Schools chief defends keeping accused Ala. teacher

January 9, 2012 - 8:35 PM

MONTGOMERY, Ala. (AP) — Two longtime Alabama school board leaders are defending the panel's decision in 1993 to reinstate an elementary school teacher who was accused of molesting a student, even though the teacher is now charged with more abuse.

School board President Lee Doebler and Vice President Steve Martin said students, parents and community leaders encouraged the Shelby County Board of Education to return 4th grade teacher Danny Acker to his Alabaster classroom, and the board agreed 5-0. Doebler and Martin are the only board members who remain from those days, and both said they did the best they could with the information they had.

"Looking back, given the evidence we had I would have made the same vote," Doebler said. "I wish we had some evidence, but unfortunately, we didn't."

Acker, 49, is now in the county jail on four counts of first-degree sexual abuse involving two female students under 12. Police said the former teacher admitted to molesting 21 girls throughout his career when he was arrested on Wednesday. The arrest shocked residents of the well-to-do Birmingham suburb, where Acker taught for 25 years and was a familiar figure in his green VW convertible.

Doebler, chairman of the department of counseling and instructional leadership at the University of Montevallo, said he was as surprised as anyone because two of his children had Acker as a teacher. "They always liked him and never indicated any problem," he said.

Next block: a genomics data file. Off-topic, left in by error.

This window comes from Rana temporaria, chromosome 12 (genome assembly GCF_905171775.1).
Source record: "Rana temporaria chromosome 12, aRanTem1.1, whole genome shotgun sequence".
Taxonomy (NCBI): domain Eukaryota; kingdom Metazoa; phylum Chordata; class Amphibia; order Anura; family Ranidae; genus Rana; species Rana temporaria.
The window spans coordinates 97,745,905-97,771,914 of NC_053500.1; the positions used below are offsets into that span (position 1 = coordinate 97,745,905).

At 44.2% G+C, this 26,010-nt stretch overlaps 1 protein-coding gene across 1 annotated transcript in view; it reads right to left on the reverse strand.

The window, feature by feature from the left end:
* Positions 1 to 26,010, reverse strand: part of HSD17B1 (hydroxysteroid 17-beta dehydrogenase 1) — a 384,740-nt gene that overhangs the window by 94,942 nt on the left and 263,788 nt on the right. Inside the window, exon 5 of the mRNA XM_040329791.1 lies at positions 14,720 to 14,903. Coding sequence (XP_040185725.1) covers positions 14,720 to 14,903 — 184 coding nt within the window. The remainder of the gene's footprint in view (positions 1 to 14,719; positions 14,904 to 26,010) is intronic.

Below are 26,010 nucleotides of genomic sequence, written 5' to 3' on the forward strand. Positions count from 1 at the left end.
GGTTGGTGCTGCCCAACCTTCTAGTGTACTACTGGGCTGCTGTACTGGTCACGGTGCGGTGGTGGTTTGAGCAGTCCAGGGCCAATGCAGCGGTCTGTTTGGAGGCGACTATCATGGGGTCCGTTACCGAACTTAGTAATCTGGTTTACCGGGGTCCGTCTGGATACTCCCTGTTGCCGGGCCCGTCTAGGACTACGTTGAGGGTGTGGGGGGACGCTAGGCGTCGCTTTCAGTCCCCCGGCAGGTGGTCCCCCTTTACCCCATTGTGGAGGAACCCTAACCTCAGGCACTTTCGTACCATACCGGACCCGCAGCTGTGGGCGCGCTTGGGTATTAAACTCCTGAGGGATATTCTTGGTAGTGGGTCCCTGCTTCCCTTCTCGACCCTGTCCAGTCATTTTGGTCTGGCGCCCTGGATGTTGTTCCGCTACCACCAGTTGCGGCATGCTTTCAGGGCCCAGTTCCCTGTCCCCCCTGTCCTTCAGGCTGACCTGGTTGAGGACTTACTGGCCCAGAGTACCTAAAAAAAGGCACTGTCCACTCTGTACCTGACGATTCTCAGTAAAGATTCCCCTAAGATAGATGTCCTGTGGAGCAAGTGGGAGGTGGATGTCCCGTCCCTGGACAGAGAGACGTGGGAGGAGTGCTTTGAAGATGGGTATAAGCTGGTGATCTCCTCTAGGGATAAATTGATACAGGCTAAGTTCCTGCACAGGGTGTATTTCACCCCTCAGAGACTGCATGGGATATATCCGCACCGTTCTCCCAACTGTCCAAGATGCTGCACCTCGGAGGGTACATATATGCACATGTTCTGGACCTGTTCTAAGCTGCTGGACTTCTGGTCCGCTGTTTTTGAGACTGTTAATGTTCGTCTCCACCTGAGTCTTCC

Shelby County's superintendent placed Acker on leaver in October 1992 when a student accused him of touching her improperly at her home. A county grand jury reviewed the case and did not return an indictment.

Martin said the superintendent recommended Acker's dismissal. The school board held a hearing in February 1993 that lasted more than eight hours and then voted unanimously to keep him.

Martin said there were no witnesses and no physical evidence. He said the abuse was alleged to have occurred during babysitting rather than at the school.

Doebler, who was also the board president in 1993, said many present and former students and their parents turned out as character witnesses to support Acker, and the board was heavily influenced by the grand jury's decision to take no action.

"There was no evidence presented to us to indicate the grand jury was incorrect," he said.

Martin said Acker's father, longtime County Commissioner Dan Acker, made no effort to influence the decision. "The dad did not call anyone or discuss it with anyone," he said.

The charges against Danny Acker involve allegations of abuse before and after the 1992 case. One says she was abused in 1990-1991 and other in 2009. Court documents say both were younger than 12 at the time.

Acker's arrest has caused Shelby County residents to question the decision by the school board in 1993.

Both board members said there were no more complaints against the popular teacher between 1993 and his retirement in 2009.

While board members say Acker's father was not a factor in their decision, he has been a factor in Shelby County District Attorney Robby Owens asking to step aside from the case.

Owens, who was not working in the district attorney's office in 1993, said he asked the state attorney general to appoint a new prosecutor because he knows the commissioner and the County Commission helps determine the funding for the district attorney's office. Owens said he wants to avoid any appearance of impropriety.

A spokeswoman for Attorney General Luther Strange said Monday he is working on finding a new prosecutor.